Turkey-Israel: Gas pipeline rumors are geopolitically tectonic

Bottom Line: Israel and Turkey are flirting with the idea of building a gas pipeline from Israel’s Leviathan Basin directly to Turkey to supply European markets. For gas-starved Turkey, this is a geopolitical quagmire that involves Israel, Iran, Syria, Qatar, and Cyprus. Turkey is keeping silent on the deal, but our intelligence sources say it is seriously being considered, despite media reports to the contrary.

Analysis: In early February, Israel proposed the construction of a pipeline under the Mediterranean Sea to southern Turkey to market its gas to Western Europe. Turkish officials have conceded that the Israeli proposal has been officially made, but have responded publicly by saying that “we have a policy regarding Israel, and the claims that Turkey leans towards this idea is not true”. Behind the scenes, Israeli officials and pipeline execs have already been to Turkey to discuss the possibility of this project, which would cost around $2 billion and would involve the Turkish pipeline builder, the Zorlu Group. Israeli officials involved included Undersecretary Harel Locker and executives from the Dalek energy corporation.

Such a pipeline would be brilliant for Israel, for Turkey and especially for Europe. For Europe it means an alternative gas supply to balance out the Russian dominance of the market. For the partners in the Leviathan field, piping gas to Turkey will be much more lucrative than the other options, particularly an option to export to China. But for Turkey it will also have some extreme geopolitical implications and well as some domestic problems due to the public’s view of Turkish-Israeli relations. May 2010 saw nine Turks killed by Israeli forces when they boarded a Turkish ship that was attempting to break the Gaza blockade. The Turkish prime minister dramatically walked out of the Davos Economic Forum in January this year because the Israeli president was there. This was for public consumption in Turkey.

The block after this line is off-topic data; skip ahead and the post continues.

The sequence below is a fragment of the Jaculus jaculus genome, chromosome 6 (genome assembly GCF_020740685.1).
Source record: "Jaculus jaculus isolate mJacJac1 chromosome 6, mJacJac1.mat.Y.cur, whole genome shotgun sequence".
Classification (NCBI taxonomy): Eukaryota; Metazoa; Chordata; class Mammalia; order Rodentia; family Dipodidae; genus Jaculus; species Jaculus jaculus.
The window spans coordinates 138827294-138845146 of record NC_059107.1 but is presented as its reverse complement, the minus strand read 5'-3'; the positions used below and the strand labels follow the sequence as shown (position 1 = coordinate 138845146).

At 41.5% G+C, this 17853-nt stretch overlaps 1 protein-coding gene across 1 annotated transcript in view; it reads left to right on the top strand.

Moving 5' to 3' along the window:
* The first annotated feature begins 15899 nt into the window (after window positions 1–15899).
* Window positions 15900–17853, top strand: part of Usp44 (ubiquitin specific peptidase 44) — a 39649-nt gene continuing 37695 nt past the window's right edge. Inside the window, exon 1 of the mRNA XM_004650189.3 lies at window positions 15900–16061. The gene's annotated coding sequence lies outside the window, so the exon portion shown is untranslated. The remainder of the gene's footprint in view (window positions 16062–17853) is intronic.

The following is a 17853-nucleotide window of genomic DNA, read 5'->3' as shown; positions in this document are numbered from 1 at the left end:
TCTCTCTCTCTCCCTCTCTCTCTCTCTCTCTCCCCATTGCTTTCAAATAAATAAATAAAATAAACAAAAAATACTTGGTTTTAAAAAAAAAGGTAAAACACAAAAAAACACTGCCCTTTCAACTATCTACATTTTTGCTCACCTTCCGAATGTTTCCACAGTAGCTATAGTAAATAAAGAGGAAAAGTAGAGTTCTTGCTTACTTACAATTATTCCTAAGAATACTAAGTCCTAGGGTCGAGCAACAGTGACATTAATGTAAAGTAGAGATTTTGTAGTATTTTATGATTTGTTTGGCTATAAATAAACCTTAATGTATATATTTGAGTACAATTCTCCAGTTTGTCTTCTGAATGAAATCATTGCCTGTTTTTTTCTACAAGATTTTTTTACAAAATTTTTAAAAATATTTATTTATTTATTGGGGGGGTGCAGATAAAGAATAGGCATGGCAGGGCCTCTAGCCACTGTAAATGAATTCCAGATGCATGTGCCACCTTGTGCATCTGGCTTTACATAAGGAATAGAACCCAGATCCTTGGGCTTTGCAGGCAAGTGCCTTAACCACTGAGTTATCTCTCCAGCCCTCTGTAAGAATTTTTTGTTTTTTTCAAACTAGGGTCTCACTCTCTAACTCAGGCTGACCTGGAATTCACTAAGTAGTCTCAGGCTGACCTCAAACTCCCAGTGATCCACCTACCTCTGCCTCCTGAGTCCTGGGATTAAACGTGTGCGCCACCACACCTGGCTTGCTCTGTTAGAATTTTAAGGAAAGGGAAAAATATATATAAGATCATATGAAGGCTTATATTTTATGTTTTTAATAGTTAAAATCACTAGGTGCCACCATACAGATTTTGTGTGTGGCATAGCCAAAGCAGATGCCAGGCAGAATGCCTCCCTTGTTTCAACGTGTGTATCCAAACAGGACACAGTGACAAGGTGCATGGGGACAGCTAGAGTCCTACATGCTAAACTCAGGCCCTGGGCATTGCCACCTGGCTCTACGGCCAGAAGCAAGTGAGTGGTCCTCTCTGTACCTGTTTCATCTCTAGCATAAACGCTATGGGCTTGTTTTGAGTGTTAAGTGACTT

There are other spoilers, too. Cyprus, for one. An Israeli-Turkish pipeline would run under Greek-controlled Cypriot waters. Turkey has already refused to buy any gas from Cyprus, but this would mean buying gas that goes through Cyprus, which may not sit well with the Turkish public. Amid an ongoing dispute between the Greek Cypriots and Ankara over hydrocarbon reserves on the island, the Israeli company Dalek is flirting with Turkey while at the same time has an agreement to explore offshore oil and gas concessions with Cyprus. Turkey is also a bit skeptical of Dalek’s long-term intentions and has itself banned any companies exploring in Cyprus from obtaining licenses in Turkey. Turkey will want something greater in return than just gas, and it will use this as a potential bargaining chip for other theaters, like Gaza.

If the deal goes through, Iran will be angered, so will Russia—both major suppliers to Turkey. Turkey would very much like to reduce its dependence on both and this would be one way to do that. Iran could help make things difficult for Turkey on the Syrian border.

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